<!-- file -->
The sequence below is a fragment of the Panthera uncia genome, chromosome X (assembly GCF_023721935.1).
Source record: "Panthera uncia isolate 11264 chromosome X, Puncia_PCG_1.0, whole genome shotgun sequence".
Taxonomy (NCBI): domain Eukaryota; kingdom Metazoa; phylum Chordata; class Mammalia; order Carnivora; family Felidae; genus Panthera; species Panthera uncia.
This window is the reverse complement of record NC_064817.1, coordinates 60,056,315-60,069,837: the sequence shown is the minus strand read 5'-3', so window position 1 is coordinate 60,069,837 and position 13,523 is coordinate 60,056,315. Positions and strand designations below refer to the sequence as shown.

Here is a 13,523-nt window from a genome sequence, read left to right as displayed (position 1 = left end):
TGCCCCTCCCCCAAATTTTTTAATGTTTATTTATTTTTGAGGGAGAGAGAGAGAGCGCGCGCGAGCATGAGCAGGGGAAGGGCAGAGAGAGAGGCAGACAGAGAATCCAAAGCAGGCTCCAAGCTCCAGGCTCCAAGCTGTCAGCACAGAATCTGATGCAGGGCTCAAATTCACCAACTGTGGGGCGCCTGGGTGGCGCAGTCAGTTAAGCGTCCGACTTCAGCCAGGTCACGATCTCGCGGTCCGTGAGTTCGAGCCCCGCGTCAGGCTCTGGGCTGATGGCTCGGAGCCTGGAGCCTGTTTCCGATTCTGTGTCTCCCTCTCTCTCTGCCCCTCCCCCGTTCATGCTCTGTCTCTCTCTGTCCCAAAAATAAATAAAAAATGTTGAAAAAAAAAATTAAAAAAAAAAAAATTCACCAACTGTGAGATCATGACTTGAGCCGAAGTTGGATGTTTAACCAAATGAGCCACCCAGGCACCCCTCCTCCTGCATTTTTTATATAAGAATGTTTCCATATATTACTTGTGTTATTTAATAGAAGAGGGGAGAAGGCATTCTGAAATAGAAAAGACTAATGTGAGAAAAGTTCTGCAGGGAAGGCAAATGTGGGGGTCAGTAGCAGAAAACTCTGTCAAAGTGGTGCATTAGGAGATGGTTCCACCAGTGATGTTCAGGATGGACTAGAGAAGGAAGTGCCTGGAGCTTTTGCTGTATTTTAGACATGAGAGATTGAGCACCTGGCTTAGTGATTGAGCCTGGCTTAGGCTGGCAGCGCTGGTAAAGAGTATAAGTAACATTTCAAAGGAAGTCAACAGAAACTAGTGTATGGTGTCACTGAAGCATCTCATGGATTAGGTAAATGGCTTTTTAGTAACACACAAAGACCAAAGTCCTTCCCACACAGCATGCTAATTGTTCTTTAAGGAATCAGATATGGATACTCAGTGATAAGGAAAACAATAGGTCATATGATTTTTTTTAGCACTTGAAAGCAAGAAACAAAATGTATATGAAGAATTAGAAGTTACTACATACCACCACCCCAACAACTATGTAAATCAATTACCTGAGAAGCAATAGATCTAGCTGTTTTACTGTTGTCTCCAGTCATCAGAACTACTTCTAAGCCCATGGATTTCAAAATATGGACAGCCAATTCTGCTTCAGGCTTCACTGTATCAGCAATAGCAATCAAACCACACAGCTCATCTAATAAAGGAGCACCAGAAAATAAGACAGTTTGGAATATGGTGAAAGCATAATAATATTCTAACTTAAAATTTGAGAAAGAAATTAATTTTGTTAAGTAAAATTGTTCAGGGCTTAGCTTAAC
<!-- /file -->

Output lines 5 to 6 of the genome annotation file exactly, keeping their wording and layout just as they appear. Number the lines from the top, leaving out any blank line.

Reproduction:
Here is a 13,523-nt window from a genome sequence, read left to right as displayed (position 1 = left end):
TGCCCCTCCCCCAAATTTTTTAATGTTTATTTATTTTTGAGGGAGAGAGAGAGAGCGCGCGCGAGCATGAGCAGGGGAAGGGCAGAGAGAGAGGCAGACAGAGAATCCAAAGCAGGCTCCAAGCTCCAGGCTCCAAGCTGTCAGCACAGAATCTGATGCAGGGCTCAAATTCACCAACTGTGGGGCGCCTGGGTGGCGCAGTCAGTTAAGCGTCCGACTTCAGCCAGGTCACGATCTCGCGGTCCGTGAGTTCGAGCCCCGCGTCAGGCTCTGGGCTGATGGCTCGGAGCCTGGAGCCTGTTTCCGATTCTGTGTCTCCCTCTCTCTCTGCCCCTCCCCCGTTCATGCTCTGTCTCTCTCTGTCCCAAAAATAAATAAAAAATGTTGAAAAAAAAAATTAAAAAAAAAAAAATTCACCAACTGTGAGATCATGACTTGAGCCGAAGTTGGATGTTTAACCAAATGAGCCACCCAGGCACCCCTCCTCCTGCATTTTTTATATAAGAATGTTTCCATATATTACTTGTGTTATTTAATAGAAGAGGGGAGAAGGCATTCTGAAATAGAAAAGACTAATGTGAGAAAAGTTCTGCAGGGAAGGCAAATGTGGGGGTCAGTAGCAGAAAACTCTGTCAAAGTGGTGCATTAGGAGATGGTTCCACCAGTGATGTTCAGGATGGACTAGAGAAGGAAGTGCCTGGAGCTTTTGCTGTATTTTAGACATGAGAGATTGAGCACCTGGCTTAGTGATTGAGCCTGGCTTAGGCTGGCAGCGCTGGTAAAGAGTATAAGTAACATTTCAAAGGAAGTCAACAGAAACTAGTGTATGGTGTCACTGAAGCATCTCATGGATTAGGTAAATGGCTTTTTAGTAACACACAAAGACCAAAGTCCTTCCCACACAGCATGCTAATTGTTCTTTAAGGAATCAGATATGGATACTCAGTGATAAGGAAAACAATAGGTCATATGATTTTTTTTAGCACTTGAAAGCAAGAAACAAAATGTATATGAAGAATTAGAAGTTACTACATACCACCACCCCAACAACTATGTAAATCAATTACCTGAGAAGCAATAGATCTAGCTGTTTTACTGTTGTCTCCAGTCATCAGAACTACTTCTAAGCCCATGGATTTCAAAATATGGACAGCCAATTCTGCTTCAGGCTTCACTGTATCAGCAATAGCAATCAAACCACACAGCTCATCTAATAAAGGAGCACCAGAAAATAAGACAGTTTGGAATATGGTGAAAGCATAATAATATTCTAACTTAAAATTTGAGAAAGAAATTAATTTTGTTAAGTAAAATTGTTCAGGGCTTAGCTTAAC